A report has been released for what turned out to be a difficult and complex rescue after a water tender rolled 150-feet down a slope. It occurred August 18, 2018 on the Cougar Creek Fire outside of Leavenworth, Washington. The steepness and heavy vegetation slowed efforts to extract and transport the 300-pound truck driver but in spite of the challenges the person identified as “Robert” in the report arrived at a Life Flight helicopter about 2 hours and 20 minutes after the first 911 call.

water tender fire rollover wildfire
The pink flagging marks where Robert’s Water Tender slid off the road and rolled down the hill. From the report.

A system of ropes was necessary in order for personnel to access the victim from the top side, but the report heaps a great deal of praise on a Type 2 hand crew that from a lower road…

“…cut a highway through the forest in a matter of minutes.” In fact, the [Division Supervisor] later recalled that the crew was so fast and so efficient that they cleared the path in front of the Medics who were arriving from the bottom. These Medics coming up from the bottom were able to maintain a “comfortable walking pace” behind the crew as they worked.

The timber canopy virtually eliminated the possibility of extraction by a helicopter with hoist or short haul capabilities. Plus, there was a three-hour ETA for the helicopter.

The 30 people on scene carried the victim in a Stokes basket down the steep slope to a waiting ambulance below, using a standard carry and caterpillar (or conveyor belt) system depending on the incline.

water tender fire rollover wildfire

A section in the report section titled “Drills Work!” included this:

Last year, a Montana Incident Management Team put the Type 2 Crew (who cut the access line up to the accident site on this incident) through a drill that taught them how to use the caterpillar system and polished their cutting skills. This crew’s members said specifically that the reason they were so successful on this incident was because of this earlier drill that they had experienced in Montana.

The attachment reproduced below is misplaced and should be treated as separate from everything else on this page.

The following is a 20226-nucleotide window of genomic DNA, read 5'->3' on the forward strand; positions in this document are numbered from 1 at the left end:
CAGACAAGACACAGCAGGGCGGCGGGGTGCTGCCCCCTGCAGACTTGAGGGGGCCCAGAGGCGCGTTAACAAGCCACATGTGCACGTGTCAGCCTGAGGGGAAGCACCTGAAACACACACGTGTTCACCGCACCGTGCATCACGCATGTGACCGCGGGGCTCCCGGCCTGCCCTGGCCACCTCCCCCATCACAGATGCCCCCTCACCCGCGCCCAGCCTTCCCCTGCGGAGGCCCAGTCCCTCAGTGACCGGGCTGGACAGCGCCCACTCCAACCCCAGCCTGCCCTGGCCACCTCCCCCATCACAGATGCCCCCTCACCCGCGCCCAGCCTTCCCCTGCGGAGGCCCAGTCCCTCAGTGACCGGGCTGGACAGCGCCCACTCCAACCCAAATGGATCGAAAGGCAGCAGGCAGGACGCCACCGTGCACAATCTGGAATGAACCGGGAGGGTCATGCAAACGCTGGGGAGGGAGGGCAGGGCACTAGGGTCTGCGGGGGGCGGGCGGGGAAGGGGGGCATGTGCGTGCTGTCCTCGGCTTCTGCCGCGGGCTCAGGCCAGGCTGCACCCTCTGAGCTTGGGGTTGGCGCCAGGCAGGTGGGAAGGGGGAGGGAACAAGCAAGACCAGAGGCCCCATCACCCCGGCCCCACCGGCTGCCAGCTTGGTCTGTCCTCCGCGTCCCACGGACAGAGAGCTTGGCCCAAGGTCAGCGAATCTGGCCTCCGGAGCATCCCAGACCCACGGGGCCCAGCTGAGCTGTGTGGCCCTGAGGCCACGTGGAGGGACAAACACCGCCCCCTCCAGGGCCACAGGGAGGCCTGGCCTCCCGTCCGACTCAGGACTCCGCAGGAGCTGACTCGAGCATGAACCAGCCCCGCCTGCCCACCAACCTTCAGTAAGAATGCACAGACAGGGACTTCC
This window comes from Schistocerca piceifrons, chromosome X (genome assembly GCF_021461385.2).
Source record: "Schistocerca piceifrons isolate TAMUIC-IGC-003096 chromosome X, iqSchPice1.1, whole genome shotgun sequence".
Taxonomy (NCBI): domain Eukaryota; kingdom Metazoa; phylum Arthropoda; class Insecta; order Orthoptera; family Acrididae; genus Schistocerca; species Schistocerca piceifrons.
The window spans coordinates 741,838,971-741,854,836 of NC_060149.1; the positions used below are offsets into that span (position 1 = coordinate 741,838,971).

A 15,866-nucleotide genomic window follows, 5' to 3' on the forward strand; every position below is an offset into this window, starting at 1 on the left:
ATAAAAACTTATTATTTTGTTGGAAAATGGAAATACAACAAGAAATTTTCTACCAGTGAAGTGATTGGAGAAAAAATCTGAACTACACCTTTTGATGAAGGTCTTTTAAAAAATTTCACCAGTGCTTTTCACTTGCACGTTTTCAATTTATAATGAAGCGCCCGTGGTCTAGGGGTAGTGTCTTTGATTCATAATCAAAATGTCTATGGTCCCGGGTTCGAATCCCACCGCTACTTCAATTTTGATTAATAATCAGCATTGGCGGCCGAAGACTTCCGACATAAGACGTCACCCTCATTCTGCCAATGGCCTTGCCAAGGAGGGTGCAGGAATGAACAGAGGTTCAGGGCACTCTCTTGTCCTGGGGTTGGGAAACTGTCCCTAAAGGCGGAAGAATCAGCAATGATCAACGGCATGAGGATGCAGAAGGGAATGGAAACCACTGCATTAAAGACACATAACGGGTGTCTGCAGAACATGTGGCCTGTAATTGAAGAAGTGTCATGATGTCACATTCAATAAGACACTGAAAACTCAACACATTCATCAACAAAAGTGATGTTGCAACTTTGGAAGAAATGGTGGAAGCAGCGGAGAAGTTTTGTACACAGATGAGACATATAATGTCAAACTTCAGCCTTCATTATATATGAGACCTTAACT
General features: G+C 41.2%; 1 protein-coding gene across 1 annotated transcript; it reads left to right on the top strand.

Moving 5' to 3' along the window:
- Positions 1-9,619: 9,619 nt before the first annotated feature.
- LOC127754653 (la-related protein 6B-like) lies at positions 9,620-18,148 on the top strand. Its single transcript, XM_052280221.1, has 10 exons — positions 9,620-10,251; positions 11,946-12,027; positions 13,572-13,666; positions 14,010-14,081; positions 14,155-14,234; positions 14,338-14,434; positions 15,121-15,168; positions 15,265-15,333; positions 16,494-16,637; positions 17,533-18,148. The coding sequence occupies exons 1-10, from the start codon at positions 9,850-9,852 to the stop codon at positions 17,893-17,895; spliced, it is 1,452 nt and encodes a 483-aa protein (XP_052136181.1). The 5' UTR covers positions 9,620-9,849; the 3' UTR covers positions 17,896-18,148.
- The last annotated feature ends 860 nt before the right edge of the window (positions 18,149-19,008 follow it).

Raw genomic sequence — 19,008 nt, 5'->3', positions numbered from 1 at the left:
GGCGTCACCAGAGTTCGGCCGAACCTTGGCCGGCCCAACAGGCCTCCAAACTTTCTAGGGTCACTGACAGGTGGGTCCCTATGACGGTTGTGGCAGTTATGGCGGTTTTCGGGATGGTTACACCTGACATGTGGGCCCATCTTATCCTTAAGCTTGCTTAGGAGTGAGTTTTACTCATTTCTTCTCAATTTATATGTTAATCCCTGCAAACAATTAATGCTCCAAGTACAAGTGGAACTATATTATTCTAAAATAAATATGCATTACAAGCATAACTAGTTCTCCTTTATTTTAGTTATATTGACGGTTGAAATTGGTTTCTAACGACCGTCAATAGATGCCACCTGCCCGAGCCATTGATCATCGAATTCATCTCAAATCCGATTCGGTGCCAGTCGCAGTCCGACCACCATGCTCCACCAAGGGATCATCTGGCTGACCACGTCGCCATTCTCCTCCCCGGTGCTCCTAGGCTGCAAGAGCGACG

NIFC produced a video about the management of a serious injury complicated by a helicopter incident that occurred on the Deer Park Fire on the Sawtooth National Forest in central Idaho in 2013. In the video, which can be seen in the Wildfire Today article about the incident, you can see a description of the conveyor belt technique for moving a stokes basket in rocky or steep terrain. It begins at 5:25 in the video.

The entire 11-page report about the August 18, 2018 accident on the Cougar Creek Fire can be downloaded HERE (1.4 MB).

Water tender rollover on the South Umpqua Complex

It occurred July 26, 2018

In searching for a report about the rollover of a dozer transport, I ran across this very brief “24-hour preliminary report” about a water tender rollover. It occurred July 26, 2018 on the South Umpqua Complex on the “Umpqua National Forest and Medford BLM”. There is no indication that a Rapid Lesson Sharing report is being prepared.

Below is the text from the report, dated July 27, 2018:

Location: South Umpqua Complex, Umpqua National Forest and Medford BLM
Date of Occurrence: July 26, 2018
Time of Occurrence: Approximately 2400
Activity: Wildland Fire Suppression
Number of Injuries: 0
Number of Fatalities: 0
Property Damage: damage to non-federal contract operated water tender
Narrative: A water tender assigned to the South Umpqua Complex Fire was traveling on an unpaved road and rolled backwards off the road resulting in the vehicle rolling on its side. The vehicle came to a rest on the driver’s side. There was only one crew member, that individual was transported back to base camp. There were no injuries.